If we have embraced the call to conversion, and if we have sincerely offered ourselves in consecration with Him in His, then we are ready to receive Him, and to receive true communion with Him, in Him, and with all the brothers and sisters in Him—the fellowship of one-another love that He, in truth, has commanded to us: to love one another as He has loved us. (Jn 13:34)

The communion with God the Holy Trinity, in the new one-another human fellowship of love, is indeed our proper destiny—God’s intention for us from the beginning. In His Sermon on the Mount, Jesus taught of love, “You, therefore, must be perfect, as your heavenly Father is perfect.” (Mt 5:48) St. Thomas Aquinas states simply, “Primarily and essentially, the perfection of the Christian life consists in charity, principally as to the love of God; secondarily, as to the love of our neighbor….”10 Salvation history is ordered or directed to the maturity of such love. The proper development of the life of grace, the interior life of prayer, is directed to communion in Christ, the unitive stage of the perfect, in such love. The Holy Mass is directed to this end, Holy Communion in love with our Lord Jesus Christ—Body, Blood, Soul and Divinity. The three movements, or stages—conversion, consecration, communion—map the path of discipleship used by God to form us into His intention. It is good to know this, to see it, to embrace it, so that He can, with our free and whole-hearted cooperation, form, conform, and transform us to His plan.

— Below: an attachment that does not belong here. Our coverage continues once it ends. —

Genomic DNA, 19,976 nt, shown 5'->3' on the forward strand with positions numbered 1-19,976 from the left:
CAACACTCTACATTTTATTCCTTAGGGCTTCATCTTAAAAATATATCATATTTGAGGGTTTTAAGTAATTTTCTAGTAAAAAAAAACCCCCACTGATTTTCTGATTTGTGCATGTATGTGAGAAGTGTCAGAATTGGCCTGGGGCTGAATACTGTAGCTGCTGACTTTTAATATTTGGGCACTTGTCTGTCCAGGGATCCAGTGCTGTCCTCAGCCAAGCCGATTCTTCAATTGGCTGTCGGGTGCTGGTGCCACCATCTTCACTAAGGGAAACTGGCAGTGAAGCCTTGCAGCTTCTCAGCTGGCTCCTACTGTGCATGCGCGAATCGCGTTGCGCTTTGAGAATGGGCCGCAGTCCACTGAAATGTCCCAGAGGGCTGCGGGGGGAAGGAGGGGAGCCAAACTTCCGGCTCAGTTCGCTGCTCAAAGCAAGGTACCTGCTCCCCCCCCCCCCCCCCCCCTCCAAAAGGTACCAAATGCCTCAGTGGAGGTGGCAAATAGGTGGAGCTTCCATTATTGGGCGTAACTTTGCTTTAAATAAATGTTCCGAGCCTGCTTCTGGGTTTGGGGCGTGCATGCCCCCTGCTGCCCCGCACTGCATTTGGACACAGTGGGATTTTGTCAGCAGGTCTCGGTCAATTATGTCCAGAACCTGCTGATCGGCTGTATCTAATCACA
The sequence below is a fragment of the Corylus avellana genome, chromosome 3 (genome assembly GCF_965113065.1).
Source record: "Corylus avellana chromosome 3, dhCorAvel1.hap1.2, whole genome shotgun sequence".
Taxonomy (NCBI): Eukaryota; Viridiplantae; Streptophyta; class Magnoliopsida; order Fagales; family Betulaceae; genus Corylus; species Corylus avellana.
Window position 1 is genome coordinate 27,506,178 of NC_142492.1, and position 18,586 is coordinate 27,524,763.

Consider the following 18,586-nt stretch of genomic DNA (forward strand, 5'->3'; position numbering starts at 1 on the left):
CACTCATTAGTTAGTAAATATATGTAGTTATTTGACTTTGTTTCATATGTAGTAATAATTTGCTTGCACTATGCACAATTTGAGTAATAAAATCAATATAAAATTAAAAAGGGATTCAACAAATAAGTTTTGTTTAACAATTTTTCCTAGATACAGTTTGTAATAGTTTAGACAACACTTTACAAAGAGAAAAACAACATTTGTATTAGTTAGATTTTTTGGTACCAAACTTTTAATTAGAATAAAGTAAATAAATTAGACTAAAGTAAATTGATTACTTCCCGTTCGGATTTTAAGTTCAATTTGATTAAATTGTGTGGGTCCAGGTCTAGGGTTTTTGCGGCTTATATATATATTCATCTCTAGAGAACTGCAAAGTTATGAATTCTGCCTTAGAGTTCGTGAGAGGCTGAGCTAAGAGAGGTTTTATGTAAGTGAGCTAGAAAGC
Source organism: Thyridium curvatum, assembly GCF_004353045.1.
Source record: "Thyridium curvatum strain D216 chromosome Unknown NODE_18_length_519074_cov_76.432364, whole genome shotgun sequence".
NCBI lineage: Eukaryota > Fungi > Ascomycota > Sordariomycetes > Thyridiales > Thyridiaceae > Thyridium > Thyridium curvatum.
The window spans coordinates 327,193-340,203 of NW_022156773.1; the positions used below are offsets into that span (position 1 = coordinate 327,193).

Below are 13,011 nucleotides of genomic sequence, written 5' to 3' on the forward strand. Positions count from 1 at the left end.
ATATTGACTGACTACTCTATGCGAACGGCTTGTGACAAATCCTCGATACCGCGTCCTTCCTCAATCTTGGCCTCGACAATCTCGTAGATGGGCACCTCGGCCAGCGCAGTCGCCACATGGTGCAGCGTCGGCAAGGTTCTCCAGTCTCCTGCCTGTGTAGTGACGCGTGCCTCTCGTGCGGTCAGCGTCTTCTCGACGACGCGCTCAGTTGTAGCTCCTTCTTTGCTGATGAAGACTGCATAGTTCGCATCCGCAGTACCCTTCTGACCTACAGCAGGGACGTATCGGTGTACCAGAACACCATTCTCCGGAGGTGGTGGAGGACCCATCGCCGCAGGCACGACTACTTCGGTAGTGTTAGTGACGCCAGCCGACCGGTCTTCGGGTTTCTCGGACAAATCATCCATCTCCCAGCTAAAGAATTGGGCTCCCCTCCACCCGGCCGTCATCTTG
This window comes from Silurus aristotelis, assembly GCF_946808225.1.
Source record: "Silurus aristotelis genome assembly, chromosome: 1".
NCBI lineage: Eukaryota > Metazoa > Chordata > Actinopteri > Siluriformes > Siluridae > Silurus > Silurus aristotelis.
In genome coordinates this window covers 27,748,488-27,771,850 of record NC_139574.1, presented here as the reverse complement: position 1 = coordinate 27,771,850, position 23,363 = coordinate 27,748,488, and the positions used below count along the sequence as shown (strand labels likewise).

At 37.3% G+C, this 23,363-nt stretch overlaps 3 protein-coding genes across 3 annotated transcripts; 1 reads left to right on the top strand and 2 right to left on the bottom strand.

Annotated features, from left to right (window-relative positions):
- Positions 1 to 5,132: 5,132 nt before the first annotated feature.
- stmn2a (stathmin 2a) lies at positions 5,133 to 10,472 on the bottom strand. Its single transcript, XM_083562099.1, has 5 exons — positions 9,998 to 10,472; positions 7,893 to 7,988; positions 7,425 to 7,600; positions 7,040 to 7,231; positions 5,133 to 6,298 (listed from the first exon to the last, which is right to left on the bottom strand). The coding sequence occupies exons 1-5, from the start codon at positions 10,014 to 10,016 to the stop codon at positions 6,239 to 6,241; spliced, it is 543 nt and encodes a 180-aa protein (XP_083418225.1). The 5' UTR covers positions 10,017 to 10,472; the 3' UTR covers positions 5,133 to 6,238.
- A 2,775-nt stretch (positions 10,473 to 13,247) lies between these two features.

1. Fr. Reginald Garrigou-Lagrange, O.P. The Three Ages of the Interior Life, trans. M. Timothea Doyle, O.P. — This is a full and comprehensive presentation of this spiritual theology. For a briefer and simpler presentation, one can see: Thomas Richard, The Ordinary Path to Holiness, paperback print or digital for Kindle and for print or digital for Nook.
  2. These three stages are briefly described in an HPR essay I wrote in 2013, “What Happens to a Church When the Members Won’t Grow Up?”
  3. Fr. Reginald Garrigou-Lagrange, O.P. – Ch. 1, “The three periods in the spiritual life”, in The Three Ways of the Spiritual